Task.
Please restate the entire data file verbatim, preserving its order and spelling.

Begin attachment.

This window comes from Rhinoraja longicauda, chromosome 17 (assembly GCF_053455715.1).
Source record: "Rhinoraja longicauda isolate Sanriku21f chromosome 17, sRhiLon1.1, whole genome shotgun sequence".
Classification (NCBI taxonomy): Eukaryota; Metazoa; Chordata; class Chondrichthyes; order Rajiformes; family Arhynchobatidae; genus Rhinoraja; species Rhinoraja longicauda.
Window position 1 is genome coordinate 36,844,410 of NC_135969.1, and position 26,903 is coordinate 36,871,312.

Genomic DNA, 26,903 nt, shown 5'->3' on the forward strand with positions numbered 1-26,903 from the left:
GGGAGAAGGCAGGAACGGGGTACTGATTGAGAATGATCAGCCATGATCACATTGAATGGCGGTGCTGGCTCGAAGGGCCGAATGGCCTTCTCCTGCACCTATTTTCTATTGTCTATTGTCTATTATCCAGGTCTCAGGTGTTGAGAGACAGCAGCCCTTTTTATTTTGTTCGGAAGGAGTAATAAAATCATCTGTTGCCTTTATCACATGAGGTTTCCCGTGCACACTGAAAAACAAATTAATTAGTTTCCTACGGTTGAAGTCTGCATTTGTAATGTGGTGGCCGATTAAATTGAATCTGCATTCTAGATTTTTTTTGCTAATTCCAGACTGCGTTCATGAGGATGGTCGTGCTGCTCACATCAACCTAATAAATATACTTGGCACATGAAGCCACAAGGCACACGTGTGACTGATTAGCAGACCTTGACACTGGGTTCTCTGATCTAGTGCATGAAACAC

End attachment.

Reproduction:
This window comes from Rhinoraja longicauda, chromosome 17 (assembly GCF_053455715.1).
Source record: "Rhinoraja longicauda isolate Sanriku21f chromosome 17, sRhiLon1.1, whole genome shotgun sequence".
Classification (NCBI taxonomy): Eukaryota; Metazoa; Chordata; class Chondrichthyes; order Rajiformes; family Arhynchobatidae; genus Rhinoraja; species Rhinoraja longicauda.
Window position 1 is genome coordinate 36,844,410 of NC_135969.1, and position 26,903 is coordinate 36,871,312.

Genomic DNA, 26,903 nt, shown 5'->3' on the forward strand with positions numbered 1-26,903 from the left:
GGGAGAAGGCAGGAACGGGGTACTGATTGAGAATGATCAGCCATGATCACATTGAATGGCGGTGCTGGCTCGAAGGGCCGAATGGCCTTCTCCTGCACCTATTTTCTATTGTCTATTGTCTATTATCCAGGTCTCAGGTGTTGAGAGACAGCAGCCCTTTTTATTTTGTTCGGAAGGAGTAATAAAATCATCTGTTGCCTTTATCACATGAGGTTTCCCGTGCACACTGAAAAACAAATTAATTAGTTTCCTACGGTTGAAGTCTGCATTTGTAATGTGGTGGCCGATTAAATTGAATCTGCATTCTAGATTTTTTTTGCTAATTCCAGACTGCGTTCATGAGGATGGTCGTGCTGCTCACATCAACCTAATAAATATACTTGGCACATGAAGCCACAAGGCACACGTGTGACTGATTAGCAGACCTTGACACTGGGTTCTCTGATCTAGTGCATGAAACAC